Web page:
The Center for Internet Security (CIS) has come forward with their most recent set of information security controls. The previous edition of the Critical Security Controls listed 20 controls for an organization to implement to protect their networks. The most recent edition (CIS Critical Security Controls v6.0) keeps the same number of controls, but replaces one control and adjusts the priority of others. The data used to formulate these controls comes from private companies, and government entities within many sectors (power, defense finance, transportation and others). Experts from various organizations combined their knowledge to create this consensus of controls, and it is a great reference point for any organization looking to improve their information security posture.
It is a great reference point for any organization looking to improve their information security posture
The CIS web site states:
The new Controls include a new Control for “Email and Web Browser Protections,” a deleted Control on “Secure Network Engineering,” and a re-ordering to make “Controlled Use of Administration Privileges” higher in priority.
This makes sense, as the Secure Network Engineering Control could be interpreted to encompass multiple controls within the 20 Controls mentioned on their list. Removing it provides more room for elaboration in other areas, such as the newly added Email and Web Browser Protections control, and others already mentioned (Wireless Access Control, Malware Defenses, Boundary Defenses, etc.).
The top 4 controls
A particular point of interest is with the top four controls, as there has been no change in their order at all. CIS still identifies these four controls as their most important:
- Inventory of Authorized and Unauthorized Devices
- Inventory of Authorized and Unauthorized Software
- Secure Configurations for Hardware and Software on Mobile Devices, Laptops, Workstations, and Servers
- Continuous Vulnerability Assessment and Remediation
Notably, the fourth bullet places emphasis on the term “Continuous” which is now a part of the standard of due care, also emphasized in NIST and PCI DSS frameworks to name a few. Additional information on compliance support for the shift to a more continuous state of compliance is elaborated further in our blog Continuous Now Part of the Standard of Due Care.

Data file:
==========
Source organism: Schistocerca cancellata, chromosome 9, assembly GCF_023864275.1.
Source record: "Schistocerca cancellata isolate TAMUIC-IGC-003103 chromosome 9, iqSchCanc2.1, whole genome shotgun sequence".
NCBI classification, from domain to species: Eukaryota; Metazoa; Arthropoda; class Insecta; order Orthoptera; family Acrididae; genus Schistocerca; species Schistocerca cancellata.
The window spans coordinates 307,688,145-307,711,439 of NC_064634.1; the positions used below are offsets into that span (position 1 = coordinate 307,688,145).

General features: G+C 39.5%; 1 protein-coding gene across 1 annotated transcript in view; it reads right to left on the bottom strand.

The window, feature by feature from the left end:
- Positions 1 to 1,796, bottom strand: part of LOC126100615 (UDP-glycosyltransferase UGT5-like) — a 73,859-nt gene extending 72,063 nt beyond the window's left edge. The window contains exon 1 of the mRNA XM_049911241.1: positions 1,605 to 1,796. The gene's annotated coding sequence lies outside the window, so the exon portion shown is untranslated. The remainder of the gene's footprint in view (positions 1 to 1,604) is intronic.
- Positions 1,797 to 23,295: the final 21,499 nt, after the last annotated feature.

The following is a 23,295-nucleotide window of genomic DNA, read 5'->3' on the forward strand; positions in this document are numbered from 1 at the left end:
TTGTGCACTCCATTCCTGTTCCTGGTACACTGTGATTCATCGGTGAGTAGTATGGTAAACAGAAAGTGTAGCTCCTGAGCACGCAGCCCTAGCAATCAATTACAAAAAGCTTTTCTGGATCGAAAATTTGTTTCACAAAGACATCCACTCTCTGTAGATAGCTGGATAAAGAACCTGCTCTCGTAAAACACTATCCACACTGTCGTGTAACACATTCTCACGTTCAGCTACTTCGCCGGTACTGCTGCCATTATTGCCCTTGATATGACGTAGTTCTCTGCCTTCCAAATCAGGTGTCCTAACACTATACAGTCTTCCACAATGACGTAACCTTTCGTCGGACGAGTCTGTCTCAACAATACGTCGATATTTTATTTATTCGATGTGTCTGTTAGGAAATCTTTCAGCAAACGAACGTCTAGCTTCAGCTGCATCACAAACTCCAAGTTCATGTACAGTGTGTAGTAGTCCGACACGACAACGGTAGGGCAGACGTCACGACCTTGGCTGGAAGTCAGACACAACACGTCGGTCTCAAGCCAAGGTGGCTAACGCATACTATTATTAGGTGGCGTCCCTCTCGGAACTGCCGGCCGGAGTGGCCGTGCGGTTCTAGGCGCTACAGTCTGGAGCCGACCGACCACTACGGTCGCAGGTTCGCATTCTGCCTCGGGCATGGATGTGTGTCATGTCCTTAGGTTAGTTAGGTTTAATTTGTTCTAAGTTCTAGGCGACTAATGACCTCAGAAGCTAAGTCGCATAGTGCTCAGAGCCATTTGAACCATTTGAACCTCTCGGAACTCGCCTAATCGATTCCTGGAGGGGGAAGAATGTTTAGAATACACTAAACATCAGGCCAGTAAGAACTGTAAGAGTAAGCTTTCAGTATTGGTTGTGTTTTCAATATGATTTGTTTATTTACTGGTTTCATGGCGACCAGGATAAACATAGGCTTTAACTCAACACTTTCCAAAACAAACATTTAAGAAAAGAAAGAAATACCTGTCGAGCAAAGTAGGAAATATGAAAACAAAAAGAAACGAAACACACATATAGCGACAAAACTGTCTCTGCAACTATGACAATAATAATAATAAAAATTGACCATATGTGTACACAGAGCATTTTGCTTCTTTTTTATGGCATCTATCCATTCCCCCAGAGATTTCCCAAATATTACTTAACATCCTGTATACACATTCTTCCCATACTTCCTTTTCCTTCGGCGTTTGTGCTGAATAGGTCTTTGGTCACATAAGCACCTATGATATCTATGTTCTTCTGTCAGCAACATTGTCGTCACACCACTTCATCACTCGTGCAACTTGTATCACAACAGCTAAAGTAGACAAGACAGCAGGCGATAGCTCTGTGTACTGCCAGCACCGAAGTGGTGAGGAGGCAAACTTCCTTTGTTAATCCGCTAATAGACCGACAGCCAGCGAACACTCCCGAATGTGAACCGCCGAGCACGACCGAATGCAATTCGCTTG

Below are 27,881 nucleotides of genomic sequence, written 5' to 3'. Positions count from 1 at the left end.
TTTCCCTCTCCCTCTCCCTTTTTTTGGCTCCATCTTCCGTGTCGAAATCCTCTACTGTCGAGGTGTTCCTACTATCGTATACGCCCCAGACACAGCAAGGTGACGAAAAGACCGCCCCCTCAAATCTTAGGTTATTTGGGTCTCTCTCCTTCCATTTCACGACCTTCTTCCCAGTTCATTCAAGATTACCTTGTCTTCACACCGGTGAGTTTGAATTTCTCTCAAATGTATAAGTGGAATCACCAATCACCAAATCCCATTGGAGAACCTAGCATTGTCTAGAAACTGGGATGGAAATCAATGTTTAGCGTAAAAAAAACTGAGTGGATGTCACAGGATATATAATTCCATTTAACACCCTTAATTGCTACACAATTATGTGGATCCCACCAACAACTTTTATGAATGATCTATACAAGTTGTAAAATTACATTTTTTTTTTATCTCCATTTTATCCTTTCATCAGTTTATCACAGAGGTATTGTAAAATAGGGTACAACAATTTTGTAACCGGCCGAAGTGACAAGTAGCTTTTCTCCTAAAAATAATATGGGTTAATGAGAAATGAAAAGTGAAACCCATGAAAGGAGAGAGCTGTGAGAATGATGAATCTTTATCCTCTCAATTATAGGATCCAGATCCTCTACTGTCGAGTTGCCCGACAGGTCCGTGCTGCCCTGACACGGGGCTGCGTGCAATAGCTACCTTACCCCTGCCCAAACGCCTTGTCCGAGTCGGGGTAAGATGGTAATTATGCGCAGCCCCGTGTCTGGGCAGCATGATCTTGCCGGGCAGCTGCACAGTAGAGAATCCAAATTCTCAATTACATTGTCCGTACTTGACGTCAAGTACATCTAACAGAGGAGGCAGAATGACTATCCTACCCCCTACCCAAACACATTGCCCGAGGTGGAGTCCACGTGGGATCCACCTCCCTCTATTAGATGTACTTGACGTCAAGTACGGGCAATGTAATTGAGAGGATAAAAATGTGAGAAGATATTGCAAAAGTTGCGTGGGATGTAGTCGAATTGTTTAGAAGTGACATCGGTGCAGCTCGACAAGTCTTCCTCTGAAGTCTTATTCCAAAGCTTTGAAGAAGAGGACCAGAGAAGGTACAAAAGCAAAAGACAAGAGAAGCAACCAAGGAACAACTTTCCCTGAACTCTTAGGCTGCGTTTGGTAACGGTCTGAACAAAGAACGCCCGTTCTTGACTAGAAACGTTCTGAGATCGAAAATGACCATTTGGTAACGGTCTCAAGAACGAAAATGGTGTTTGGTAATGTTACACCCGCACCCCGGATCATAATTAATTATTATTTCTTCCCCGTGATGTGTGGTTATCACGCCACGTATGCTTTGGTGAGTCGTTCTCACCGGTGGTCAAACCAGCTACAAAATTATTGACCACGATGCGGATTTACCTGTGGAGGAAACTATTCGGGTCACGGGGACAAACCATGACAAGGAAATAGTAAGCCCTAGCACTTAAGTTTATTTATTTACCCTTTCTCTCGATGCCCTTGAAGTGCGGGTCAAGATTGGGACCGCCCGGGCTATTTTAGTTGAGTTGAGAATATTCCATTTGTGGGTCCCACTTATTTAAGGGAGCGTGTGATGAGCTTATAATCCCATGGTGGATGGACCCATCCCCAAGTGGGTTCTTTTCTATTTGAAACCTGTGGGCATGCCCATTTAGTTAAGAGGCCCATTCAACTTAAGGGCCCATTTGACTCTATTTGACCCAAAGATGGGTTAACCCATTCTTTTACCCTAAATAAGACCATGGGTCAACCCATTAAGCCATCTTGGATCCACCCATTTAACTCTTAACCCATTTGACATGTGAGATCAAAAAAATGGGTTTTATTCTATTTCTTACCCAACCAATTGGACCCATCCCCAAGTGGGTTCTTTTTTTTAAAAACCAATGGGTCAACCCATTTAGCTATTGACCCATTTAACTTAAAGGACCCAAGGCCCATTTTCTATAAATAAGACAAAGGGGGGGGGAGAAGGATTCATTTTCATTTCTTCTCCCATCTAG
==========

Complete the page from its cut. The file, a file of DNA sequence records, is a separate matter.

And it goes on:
How Tenable can help
This falls perfectly in line with Tenable’s family of products and the services
This falls perfectly in line with Tenable’s family of products and the services we provide our customers. The recent release of SecurityCenter™ 5.1 has inventory, continuous network monitoring, and configuration assessment capabilities to cover all four of these controls. To learn more, visit the SecurityCenter Continous View page.
Changes in priorities
Another point of interest in the revised Controls is the lowering in priority of “Malware Defense” from number 5 to number 8, with “Controlled Use of Administrative Privileges,” “Maintenance, Monitoring, and Analysis of Audit Logs,” and “Email and Web Browser Protections” all being moved ahead of it. This speaks to the trend in IT security of not attempting to chase down a defense for every new malware that is created. Rather, assume that your organization has been compromised at some point, and prepare to identify, control, and respond to the breach. With that understanding, it’s an effective transition from the first four controls that speak to proper inventory of devices, software and their configuration within an environment.
Control 20 “Penetration Tests and Red Team Exercises” remains in the same position. However, the priority levels of Controls 9 through 19 have been modified from the last version of the Critical Security Controls.
The 20 Critical Security Controls
Here is a summary of the 20 Controls:
- CSC 1: Inventory of Authorized and Unauthorized Devices
- CSC 2: Inventory of Authorized and Unauthorized Software
- CSC 3: Secure Configurations for Hardware and Software on Mobile Devices, Laptops, Workstations, and Servers
- CSC 4: Continuous Vulnerability Assessment and Remediation
- CSC 5: Controlled Use of Administrative Privileges
- CSC 6: Maintenance, Monitoring, and Analysis of Audit Logs
- CSC 7: Email and Web Browser Protections
- CSC 8: Malware Defenses
- CSC 9: Limitation and Control of Network Ports, Protocols, and Services
- CSC 10: Data Recovery Capability
- CSC 11: Secure Configurations for Network Devices such as Firewalls, Routers, and Switches
- CSC 12: Boundary Defense
- CSC 13: Data Protection
- CSC 14: Controlled Access Based on the Need to Know
- CSC 15: Wireless Access Control
- CSC 16: Account Monitoring and Control
- CSC 17: Security Skills Assessment and Appropriate Training to Fill Gaps
- CSC 18: Application Software Security
- CSC 19: Incident Response and Management
- CSC 20: Penetration Tests and Red Team Exercises
For more information
We invite you to read our whitepaper on leveraging these controls for your organization.
Visit the CIS web site to download a copy of the 20 controls.